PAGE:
Nutrition for Dental Health

October 19th, 2022 | Posted in Info

Nutrition for Dental Health

The associations between oral health, diet, nutritional status, and general health are complex with many interrelating factors. Inadequate nutrition can affect many aspects of oral health including contributing to dental caries, periodontal diseases, a decrease in tissue healing, and infectious diseases. Poor oral health in turn can result in malnutrition as it can affect what can be eaten thus altering food choices and negatively impact food intake leading to suboptimal nutritional status (1).

See blog posts Healthy Mouth, Healthy Body for information on the importance of good dental and gum health to prevent systemic and chronic diseases. And see blog post Gum Health ~ Gingivitis and Periodontitis for more information about gum disease and the impact it can have on overall health.


Biomineralization is a dynamic, lifelong process by which living organisms control biological tissues including tooth enamel, dentin, cementum, and bone. Throughout life our teeth are at risk of demineralisation as they are exposed to food, drink, and the microbiota of the mouth. Although they have developed a high resistance to demineralisation without adequate nutrition their natural defences are compromised (2).


Biofilms are naturally found in all wet environments. Human oral biofilms have existed since our earliest ancestors and have evolved symbiotically with the teeth over many millennia within a Palaeolithic, hunter-gatherer lifestyle. The relationship between saliva, biofilm and teeth provides oral health benefits and offers a different perspective to the old dental paradigm that associated oral biofilms (plaque) with disease (caries). This new paradigm emphasises that oral biofilms are essential for the mineral maintenance of teeth. Oral biofilms provide physical protection from dietary acid and together with bacterial metabolic acids cause the resting pH of the biofilm to become slightly acidic. This is then followed by the re-establishment of a neutral environment by chemical interactions mediated by the saliva within the biofilm. Such pH fluctuations are often responsible for the cyclic demineralisation, then remineralisation of teeth, a process necessary for tooth maturation. However, since the industrial revolution, the increase in consumption of carbohydrates, refined sugars and acidic drinks has changed the ecology of biofilms. Biofilm biodiversity is significantly reduced together with a proliferation of acid producing organisms, tipping the balance of the cycle towards net mineral loss and hence caries. In addition, the consumption of acidic drinks has removed the protective nature of the biofilm, leading to erosion. Erosion and caries are modern-day diseases and reflect an imbalance within the oral biofilm resulting in the demineralisation of teeth (3).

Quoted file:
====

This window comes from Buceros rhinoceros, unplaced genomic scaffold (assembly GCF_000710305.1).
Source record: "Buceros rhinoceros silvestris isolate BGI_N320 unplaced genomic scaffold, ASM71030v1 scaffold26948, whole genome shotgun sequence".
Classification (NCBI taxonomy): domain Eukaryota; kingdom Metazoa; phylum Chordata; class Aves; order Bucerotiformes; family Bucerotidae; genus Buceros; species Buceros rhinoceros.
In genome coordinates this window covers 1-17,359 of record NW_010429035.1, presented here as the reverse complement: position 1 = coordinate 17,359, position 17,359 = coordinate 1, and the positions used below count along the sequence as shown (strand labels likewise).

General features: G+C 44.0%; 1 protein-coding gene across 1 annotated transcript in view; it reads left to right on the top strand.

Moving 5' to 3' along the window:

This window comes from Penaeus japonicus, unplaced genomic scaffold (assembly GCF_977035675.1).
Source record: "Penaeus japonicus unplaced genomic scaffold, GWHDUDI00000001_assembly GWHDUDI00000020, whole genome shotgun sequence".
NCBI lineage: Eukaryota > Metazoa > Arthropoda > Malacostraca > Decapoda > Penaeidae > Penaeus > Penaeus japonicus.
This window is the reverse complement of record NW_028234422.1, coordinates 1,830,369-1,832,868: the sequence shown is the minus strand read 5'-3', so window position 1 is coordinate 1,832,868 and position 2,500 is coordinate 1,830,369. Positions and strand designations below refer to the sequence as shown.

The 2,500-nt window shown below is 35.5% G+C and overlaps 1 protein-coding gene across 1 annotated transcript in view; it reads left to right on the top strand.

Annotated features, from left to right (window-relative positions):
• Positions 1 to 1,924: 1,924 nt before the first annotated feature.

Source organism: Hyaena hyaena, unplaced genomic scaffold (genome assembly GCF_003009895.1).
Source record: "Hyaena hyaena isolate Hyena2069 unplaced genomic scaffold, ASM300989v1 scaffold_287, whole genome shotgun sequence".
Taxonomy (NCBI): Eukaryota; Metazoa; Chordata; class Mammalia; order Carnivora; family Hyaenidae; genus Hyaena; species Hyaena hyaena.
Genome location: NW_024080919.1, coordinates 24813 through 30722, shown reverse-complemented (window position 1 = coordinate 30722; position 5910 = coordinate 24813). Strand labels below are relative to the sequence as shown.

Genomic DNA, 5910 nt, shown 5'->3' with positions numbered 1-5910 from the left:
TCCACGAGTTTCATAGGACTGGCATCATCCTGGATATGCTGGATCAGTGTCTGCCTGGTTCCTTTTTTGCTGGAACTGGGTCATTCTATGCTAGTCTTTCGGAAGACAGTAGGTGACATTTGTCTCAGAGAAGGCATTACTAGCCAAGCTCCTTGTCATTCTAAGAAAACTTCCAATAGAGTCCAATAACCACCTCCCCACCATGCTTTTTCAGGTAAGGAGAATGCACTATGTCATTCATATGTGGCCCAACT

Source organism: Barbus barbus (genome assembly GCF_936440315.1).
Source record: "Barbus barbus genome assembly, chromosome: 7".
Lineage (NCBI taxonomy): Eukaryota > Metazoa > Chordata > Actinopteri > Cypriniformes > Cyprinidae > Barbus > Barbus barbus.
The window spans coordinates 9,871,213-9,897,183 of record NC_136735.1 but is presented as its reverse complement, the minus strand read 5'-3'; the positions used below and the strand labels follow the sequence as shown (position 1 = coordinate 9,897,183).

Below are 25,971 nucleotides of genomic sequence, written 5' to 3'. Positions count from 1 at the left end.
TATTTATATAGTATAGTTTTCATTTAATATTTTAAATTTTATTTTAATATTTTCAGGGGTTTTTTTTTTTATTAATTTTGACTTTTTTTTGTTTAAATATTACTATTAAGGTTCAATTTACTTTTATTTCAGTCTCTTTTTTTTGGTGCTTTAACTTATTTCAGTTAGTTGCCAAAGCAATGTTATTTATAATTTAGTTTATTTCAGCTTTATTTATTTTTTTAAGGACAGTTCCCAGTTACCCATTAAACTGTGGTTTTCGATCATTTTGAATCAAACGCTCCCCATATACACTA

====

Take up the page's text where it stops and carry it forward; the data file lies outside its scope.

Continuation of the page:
Good nutritional health promotes good oral health and vice versa (4). Here are some of the key nutrients needed for tooth and gum health: